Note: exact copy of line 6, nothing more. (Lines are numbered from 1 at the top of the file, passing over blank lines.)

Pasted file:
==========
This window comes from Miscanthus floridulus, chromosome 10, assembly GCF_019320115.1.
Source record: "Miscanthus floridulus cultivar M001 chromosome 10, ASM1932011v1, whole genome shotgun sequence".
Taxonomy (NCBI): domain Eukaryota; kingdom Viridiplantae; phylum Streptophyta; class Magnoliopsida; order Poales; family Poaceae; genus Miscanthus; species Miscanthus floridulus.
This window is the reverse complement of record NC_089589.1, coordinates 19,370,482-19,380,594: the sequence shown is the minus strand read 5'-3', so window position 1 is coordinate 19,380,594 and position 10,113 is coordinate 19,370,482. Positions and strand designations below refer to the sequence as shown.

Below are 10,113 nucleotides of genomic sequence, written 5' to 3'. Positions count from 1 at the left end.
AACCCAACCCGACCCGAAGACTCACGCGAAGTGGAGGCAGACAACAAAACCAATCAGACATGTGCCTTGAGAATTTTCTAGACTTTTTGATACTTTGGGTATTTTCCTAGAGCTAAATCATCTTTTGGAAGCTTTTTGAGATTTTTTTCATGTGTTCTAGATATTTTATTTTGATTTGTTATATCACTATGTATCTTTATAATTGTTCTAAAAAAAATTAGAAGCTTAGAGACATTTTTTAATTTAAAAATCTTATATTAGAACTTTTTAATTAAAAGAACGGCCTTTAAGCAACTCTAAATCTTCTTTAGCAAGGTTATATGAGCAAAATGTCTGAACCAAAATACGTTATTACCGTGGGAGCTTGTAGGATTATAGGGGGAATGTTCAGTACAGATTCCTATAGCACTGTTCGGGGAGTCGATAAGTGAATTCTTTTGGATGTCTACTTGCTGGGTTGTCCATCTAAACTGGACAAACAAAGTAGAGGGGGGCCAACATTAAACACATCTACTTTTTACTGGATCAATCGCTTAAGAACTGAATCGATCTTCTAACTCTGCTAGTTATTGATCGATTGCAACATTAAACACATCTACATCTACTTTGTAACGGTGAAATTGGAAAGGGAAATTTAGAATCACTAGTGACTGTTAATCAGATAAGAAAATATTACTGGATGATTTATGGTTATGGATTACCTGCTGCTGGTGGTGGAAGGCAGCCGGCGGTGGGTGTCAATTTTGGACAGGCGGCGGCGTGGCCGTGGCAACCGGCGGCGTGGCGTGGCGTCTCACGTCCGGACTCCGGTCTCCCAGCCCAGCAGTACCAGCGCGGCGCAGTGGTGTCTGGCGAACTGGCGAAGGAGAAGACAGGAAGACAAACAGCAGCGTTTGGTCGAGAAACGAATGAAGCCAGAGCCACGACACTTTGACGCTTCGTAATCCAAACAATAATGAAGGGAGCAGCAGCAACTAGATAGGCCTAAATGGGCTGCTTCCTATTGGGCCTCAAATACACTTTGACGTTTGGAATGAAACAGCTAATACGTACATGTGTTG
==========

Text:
AACCCAACCCGACCCGAAGACTCACGCGAAGTGGAGGCAGACAACAAAACCAATCAGACATGTGCCTTGAGAATTTTCTAGACTTTTTGATACTTTGGGTATTTTCCTAGAGCTAAATCATCTTTTGGAAGCTTTTTGAGATTTTTTTCATGTGTTCTAGATATTTTATTTTGATTTGTTATATCACTATGTATCTTTATAATTGTTCTAAAAAAAATTAGAAGCTTAGAGACATTTTTTAATTTAAAAATCTTATATTAGAACTTTTTAATTAAAAGAACGGCCTTTAAGCAACTCTAAATCTTCTTTAGCAAGGTTATATGAGCAAAATGTCTGAACCAAAATACGTTATTACCGTGGGAGCTTGTAGGATTATAGGGGGAATGTTCAGTACAGATTCCTATAGCACTGTTCGGGGAGTCGATAAGTGAATTCTTTTGGATGTCTACTTGCTGGGTTGTCCATCTAAACTGGACAAACAAAGTAGAGGGGGGCCAACATTAAACACATCTACTTTTTACTGGATCAATCGCTTAAGAACTGAATCGATCTTCTAACTCTGCTAGTTATTGATCGATTGCAACATTAAACACATCTACATCTACTTTGTAACGGTGAAATTGGAAAGGGAAATTTAGAATCACTAGTGACTGTTAATCAGATAAGAAAATATTACTGGATGATTTATGGTTATGGATTACCTGCTGCTGGTGGTGGAAGGCAGCCGGCGGTGGGTGTCAATTTTGGACAGGCGGCGGCGTGGCCGTGGCAACCGGCGGCGTGGCGTGGCGTCTCACGTCCGGACTCCGGTCTCCCAGCCCAGCAGTACCAGCGCGGCGCAGTGGTGTCTGGCGAACTGGCGAAGGAGAAGACAGGAAGACAAACAGCAGCGTTTGGTCGAGAAACGAATGAAGCCAGAGCCACGACACTTTGACGCTTCGTAATCCAAACAATAATGAAGGGAGCAGCAGCAACTAGATAGGCCTAAATGGGCTGCTTCCTATTGGGCCTCAAATACACTTTGACGTTTGGAATGAAACAGCTAATACGTACATGTGTTG